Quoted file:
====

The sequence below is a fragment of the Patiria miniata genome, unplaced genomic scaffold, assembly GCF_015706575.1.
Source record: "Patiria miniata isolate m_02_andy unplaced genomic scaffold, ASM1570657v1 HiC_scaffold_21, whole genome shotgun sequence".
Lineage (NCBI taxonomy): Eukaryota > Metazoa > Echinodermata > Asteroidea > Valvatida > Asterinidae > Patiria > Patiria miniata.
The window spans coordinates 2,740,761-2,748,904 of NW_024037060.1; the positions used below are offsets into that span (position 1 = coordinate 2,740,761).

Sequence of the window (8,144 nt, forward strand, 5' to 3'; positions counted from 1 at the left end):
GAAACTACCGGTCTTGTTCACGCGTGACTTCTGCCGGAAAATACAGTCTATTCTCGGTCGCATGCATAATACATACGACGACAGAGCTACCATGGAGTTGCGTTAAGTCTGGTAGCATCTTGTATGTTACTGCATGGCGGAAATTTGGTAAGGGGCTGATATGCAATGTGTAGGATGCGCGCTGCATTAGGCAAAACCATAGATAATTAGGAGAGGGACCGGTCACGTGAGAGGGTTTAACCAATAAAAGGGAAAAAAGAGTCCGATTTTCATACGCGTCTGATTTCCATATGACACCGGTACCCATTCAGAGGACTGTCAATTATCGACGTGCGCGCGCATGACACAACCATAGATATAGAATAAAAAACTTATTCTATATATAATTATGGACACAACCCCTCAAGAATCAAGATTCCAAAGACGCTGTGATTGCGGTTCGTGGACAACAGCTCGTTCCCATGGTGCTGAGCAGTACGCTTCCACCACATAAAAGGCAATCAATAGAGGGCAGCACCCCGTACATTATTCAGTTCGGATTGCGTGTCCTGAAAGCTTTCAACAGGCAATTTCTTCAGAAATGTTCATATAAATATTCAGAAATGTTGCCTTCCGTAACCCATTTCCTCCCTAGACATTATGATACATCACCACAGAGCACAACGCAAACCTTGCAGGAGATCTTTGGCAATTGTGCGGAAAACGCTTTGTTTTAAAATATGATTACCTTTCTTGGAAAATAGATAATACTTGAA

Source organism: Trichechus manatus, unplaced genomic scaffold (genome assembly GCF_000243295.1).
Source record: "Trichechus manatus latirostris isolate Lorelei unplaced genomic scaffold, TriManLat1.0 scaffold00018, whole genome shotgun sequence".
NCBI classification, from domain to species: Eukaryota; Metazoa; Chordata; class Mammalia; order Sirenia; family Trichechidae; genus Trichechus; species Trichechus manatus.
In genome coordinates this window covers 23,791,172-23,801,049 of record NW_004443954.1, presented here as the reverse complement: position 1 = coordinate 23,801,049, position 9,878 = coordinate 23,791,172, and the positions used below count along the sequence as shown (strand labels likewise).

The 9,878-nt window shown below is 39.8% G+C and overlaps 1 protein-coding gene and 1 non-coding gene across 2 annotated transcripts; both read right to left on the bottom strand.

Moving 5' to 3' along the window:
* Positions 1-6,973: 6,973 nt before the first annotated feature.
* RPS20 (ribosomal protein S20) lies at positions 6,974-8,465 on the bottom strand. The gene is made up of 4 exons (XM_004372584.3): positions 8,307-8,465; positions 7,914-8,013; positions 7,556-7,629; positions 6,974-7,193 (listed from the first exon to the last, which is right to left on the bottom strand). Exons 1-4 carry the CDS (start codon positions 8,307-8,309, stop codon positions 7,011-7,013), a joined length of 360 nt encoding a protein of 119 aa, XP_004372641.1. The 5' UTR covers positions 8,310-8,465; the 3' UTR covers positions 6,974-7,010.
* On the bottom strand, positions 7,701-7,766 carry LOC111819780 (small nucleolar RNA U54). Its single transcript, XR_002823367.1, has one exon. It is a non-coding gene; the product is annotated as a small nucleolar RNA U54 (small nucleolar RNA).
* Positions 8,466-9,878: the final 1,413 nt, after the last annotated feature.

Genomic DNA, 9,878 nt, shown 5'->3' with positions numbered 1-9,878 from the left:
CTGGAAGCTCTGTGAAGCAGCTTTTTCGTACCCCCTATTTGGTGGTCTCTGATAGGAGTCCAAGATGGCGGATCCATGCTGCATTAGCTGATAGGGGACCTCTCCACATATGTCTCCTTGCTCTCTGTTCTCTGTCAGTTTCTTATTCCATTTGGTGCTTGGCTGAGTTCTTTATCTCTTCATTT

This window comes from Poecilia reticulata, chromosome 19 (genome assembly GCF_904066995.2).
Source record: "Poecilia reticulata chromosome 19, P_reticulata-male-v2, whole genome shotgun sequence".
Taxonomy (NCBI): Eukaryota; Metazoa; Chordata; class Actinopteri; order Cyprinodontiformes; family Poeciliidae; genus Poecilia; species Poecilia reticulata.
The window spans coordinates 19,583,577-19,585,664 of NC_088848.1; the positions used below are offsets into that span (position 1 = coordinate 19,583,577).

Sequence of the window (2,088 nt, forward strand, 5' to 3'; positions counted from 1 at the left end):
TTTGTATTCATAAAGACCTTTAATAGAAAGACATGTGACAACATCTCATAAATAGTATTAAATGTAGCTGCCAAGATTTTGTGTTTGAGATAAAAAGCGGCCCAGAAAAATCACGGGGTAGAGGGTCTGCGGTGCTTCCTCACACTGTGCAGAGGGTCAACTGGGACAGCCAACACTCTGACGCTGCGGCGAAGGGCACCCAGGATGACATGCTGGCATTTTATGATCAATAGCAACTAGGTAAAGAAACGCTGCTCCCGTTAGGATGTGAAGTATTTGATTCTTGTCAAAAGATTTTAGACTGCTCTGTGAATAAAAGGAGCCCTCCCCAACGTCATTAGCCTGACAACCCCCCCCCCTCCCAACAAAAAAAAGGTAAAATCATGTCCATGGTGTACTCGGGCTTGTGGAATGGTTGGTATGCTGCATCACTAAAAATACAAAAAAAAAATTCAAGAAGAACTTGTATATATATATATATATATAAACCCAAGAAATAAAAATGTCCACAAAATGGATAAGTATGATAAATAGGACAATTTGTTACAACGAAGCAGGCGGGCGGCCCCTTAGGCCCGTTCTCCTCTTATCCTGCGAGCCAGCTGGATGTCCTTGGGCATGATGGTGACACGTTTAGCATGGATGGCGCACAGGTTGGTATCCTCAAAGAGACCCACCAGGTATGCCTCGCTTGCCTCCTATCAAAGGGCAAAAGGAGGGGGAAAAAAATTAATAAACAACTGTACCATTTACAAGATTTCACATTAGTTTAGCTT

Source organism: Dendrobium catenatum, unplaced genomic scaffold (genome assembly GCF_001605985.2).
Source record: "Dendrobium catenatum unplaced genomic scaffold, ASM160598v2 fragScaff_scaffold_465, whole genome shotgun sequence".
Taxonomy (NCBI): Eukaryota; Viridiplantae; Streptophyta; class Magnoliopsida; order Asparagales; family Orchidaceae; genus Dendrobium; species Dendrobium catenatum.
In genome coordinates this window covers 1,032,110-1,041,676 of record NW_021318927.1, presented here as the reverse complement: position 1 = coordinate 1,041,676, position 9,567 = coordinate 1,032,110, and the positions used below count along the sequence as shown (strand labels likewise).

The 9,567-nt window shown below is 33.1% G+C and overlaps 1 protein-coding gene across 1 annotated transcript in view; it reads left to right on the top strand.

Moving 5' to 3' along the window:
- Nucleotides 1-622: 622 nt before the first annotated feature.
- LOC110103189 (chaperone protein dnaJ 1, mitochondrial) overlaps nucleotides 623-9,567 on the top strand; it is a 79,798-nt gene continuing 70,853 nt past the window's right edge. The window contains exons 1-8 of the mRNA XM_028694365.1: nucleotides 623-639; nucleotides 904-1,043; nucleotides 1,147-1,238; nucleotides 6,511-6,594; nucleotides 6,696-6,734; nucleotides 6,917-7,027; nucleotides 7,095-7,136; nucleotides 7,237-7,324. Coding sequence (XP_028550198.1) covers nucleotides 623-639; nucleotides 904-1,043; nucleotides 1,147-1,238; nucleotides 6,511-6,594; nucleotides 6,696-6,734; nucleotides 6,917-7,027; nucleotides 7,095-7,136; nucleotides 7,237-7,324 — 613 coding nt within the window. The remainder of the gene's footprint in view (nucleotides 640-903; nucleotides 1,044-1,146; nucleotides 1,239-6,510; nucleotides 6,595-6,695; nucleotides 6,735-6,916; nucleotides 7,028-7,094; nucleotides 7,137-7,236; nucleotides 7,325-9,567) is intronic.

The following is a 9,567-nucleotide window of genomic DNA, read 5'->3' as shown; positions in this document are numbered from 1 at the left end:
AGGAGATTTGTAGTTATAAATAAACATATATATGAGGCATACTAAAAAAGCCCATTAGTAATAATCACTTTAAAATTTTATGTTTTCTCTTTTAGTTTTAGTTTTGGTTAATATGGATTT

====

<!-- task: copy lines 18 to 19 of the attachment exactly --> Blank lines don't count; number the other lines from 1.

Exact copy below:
CTGGAAGCTCTGTGAAGCAGCTTTTTCGTACCCCCTATTTGGTGGTCTCTGATAGGAGTCCAAGATGGCGGATCCATGCTGCATTAGCTGATAGGGGACCTCTCCACATATGTCTCCTTGCTCTCTGTTCTCTGTCAGTTTCTTATTCCATTTGGTGCTTGGCTGAGTTCTTTATCTCTTCATTT

This window comes from Poecilia reticulata, chromosome 19 (genome assembly GCF_904066995.2).